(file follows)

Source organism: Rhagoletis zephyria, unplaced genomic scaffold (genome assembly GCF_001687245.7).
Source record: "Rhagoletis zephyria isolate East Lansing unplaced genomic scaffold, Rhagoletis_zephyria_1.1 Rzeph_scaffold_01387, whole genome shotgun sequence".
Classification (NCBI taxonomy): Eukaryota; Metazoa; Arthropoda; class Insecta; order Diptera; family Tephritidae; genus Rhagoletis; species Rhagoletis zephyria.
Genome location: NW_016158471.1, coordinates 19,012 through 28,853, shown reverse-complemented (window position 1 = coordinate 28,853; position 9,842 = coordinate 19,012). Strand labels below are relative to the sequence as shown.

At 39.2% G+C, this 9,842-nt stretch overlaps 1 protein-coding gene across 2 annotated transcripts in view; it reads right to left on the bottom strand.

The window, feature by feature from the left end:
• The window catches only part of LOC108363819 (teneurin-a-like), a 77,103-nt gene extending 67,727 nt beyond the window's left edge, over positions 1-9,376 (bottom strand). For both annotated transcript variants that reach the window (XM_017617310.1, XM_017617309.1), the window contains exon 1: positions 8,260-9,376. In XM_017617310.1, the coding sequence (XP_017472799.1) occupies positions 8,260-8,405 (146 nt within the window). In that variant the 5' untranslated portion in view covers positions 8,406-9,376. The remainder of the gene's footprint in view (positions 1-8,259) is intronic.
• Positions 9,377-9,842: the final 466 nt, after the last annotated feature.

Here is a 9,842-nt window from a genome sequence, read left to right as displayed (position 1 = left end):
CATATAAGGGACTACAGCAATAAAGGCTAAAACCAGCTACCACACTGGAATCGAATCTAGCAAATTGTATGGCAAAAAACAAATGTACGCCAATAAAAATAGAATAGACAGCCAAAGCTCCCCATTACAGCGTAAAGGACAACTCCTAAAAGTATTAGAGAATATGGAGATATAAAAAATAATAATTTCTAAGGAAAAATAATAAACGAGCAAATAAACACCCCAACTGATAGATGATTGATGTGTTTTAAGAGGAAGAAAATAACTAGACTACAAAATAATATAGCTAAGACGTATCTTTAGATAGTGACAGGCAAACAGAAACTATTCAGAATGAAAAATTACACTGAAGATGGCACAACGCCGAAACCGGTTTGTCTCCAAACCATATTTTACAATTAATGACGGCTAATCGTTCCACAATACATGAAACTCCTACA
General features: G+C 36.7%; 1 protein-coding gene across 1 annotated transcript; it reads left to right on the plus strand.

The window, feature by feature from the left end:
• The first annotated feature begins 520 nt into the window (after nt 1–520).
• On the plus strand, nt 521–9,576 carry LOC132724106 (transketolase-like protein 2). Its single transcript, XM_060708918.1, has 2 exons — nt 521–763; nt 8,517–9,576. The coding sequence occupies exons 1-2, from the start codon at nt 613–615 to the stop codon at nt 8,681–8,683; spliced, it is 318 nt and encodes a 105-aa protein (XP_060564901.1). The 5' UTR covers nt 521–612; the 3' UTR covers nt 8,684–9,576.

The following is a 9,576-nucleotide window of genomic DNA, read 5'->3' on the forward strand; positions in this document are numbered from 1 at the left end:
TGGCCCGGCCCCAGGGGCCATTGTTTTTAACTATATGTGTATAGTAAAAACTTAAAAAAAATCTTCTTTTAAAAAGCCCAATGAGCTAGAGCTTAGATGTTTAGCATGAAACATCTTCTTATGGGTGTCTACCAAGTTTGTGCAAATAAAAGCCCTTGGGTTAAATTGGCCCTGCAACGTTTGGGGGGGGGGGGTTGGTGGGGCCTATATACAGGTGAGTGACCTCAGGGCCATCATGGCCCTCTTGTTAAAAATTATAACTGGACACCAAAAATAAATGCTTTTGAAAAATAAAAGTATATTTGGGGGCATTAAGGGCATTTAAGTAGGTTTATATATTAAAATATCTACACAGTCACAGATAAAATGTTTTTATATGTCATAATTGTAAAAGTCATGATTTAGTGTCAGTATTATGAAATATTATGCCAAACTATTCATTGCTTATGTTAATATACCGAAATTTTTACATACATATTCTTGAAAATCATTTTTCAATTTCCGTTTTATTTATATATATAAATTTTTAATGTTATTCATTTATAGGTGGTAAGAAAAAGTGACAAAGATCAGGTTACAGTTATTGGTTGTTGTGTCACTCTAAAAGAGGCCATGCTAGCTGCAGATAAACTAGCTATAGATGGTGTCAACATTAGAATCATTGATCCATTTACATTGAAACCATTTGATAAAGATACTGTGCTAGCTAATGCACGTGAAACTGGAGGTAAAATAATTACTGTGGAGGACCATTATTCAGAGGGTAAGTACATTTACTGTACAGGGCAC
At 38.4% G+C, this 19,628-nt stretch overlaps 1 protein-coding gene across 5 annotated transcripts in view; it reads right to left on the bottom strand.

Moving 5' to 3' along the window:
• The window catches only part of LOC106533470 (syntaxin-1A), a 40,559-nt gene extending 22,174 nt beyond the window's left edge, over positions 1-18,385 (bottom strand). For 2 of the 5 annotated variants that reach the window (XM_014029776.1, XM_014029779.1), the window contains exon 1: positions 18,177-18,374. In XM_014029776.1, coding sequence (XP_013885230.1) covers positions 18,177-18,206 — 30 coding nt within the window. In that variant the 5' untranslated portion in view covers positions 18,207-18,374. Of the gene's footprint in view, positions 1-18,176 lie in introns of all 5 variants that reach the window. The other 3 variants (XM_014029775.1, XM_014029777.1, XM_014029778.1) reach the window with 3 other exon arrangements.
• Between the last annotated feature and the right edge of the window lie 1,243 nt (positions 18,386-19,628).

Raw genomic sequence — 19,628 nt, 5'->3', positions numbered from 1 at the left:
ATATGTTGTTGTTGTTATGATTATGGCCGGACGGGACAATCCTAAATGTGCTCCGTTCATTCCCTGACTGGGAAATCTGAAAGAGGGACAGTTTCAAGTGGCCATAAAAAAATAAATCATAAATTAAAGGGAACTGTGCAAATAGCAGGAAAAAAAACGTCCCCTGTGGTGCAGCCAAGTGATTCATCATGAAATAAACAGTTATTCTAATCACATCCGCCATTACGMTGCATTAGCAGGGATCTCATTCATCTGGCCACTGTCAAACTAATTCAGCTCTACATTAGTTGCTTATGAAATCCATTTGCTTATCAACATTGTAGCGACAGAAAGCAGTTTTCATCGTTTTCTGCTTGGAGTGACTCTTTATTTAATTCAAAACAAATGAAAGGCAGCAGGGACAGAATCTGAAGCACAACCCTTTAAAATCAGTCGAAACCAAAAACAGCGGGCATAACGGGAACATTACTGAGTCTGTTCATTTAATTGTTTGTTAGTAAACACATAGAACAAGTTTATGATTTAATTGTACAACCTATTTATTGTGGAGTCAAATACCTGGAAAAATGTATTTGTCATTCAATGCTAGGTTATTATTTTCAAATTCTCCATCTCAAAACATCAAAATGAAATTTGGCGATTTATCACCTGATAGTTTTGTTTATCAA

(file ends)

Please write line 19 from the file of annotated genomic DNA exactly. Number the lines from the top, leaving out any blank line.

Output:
• The window catches only part of LOC106533470 (syntaxin-1A), a 40,559-nt gene extending 22,174 nt beyond the window's left edge, over positions 1-18,385 (bottom strand). For 2 of the 5 annotated variants that reach the window (XM_014029776.1, XM_014029779.1), the window contains exon 1: positions 18,177-18,374. In XM_014029776.1, coding sequence (XP_013885230.1) covers positions 18,177-18,206 — 30 coding nt within the window. In that variant the 5' untranslated portion in view covers positions 18,207-18,374. Of the gene's footprint in view, positions 1-18,176 lie in introns of all 5 variants that reach the window. The other 3 variants (XM_014029775.1, XM_014029777.1, XM_014029778.1) reach the window with 3 other exon arrangements.